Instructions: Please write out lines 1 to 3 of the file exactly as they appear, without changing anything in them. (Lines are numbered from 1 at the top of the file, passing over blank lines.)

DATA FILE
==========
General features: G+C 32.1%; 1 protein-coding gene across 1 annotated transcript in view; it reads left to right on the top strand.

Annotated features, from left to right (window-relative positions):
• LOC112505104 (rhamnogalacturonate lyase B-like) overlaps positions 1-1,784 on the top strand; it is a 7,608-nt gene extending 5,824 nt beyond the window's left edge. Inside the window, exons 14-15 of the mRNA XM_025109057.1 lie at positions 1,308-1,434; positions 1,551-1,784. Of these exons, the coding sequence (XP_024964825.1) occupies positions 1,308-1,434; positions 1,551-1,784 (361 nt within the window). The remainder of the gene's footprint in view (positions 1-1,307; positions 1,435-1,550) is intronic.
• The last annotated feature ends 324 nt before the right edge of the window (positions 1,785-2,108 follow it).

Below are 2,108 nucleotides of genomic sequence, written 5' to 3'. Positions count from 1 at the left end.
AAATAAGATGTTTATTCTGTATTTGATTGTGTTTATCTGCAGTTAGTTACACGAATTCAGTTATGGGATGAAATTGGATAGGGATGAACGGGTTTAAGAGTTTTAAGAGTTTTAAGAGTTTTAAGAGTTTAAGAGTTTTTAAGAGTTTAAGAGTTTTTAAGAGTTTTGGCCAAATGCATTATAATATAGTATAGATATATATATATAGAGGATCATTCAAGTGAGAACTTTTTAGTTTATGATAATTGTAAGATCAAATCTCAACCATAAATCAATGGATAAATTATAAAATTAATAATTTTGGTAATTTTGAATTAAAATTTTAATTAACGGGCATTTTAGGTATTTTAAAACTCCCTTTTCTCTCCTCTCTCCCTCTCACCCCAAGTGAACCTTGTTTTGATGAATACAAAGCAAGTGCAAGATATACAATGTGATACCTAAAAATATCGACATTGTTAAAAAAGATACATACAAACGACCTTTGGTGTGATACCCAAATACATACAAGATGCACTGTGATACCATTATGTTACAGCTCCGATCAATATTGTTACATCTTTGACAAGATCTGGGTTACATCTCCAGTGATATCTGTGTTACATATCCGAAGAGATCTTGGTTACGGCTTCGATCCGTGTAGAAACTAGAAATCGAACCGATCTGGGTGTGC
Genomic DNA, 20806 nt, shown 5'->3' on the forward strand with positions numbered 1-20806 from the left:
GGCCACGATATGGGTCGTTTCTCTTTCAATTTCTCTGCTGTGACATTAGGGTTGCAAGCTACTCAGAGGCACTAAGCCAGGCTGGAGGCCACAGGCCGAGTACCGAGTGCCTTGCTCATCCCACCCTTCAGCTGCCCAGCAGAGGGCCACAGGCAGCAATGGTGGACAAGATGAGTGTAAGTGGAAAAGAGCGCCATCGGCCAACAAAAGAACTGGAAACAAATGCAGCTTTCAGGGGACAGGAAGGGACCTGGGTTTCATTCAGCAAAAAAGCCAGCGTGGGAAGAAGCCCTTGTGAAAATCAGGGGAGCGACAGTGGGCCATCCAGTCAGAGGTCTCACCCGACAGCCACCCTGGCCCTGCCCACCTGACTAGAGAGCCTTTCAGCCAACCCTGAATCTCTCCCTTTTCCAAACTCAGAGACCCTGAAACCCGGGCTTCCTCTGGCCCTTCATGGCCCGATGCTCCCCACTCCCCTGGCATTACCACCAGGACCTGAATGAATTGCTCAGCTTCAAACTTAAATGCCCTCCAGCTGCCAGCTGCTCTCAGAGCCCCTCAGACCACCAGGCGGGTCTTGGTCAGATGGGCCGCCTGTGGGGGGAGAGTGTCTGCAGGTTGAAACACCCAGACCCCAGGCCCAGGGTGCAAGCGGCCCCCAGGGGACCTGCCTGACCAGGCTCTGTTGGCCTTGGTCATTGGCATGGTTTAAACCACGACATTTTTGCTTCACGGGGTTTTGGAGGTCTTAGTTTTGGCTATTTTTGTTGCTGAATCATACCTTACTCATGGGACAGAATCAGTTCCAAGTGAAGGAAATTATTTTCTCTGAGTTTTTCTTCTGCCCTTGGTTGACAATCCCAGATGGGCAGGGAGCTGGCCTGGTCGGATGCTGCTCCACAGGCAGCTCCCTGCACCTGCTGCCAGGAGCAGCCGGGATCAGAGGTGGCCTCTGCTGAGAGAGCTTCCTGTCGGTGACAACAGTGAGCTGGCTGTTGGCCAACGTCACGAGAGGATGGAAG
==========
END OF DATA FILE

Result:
General features: G+C 32.1%; 1 protein-coding gene across 1 annotated transcript in view; it reads left to right on the top strand.

Annotated features, from left to right (window-relative positions):
• LOC112505104 (rhamnogalacturonate lyase B-like) overlaps positions 1-1,784 on the top strand; it is a 7,608-nt gene extending 5,824 nt beyond the window's left edge. Inside the window, exons 14-15 of the mRNA XM_025109057.1 lie at positions 1,308-1,434; positions 1,551-1,784. Of these exons, the coding sequence (XP_024964825.1) occupies positions 1,308-1,434; positions 1,551-1,784 (361 nt within the window). The remainder of the gene's footprint in view (positions 1-1,307; positions 1,435-1,550) is intronic.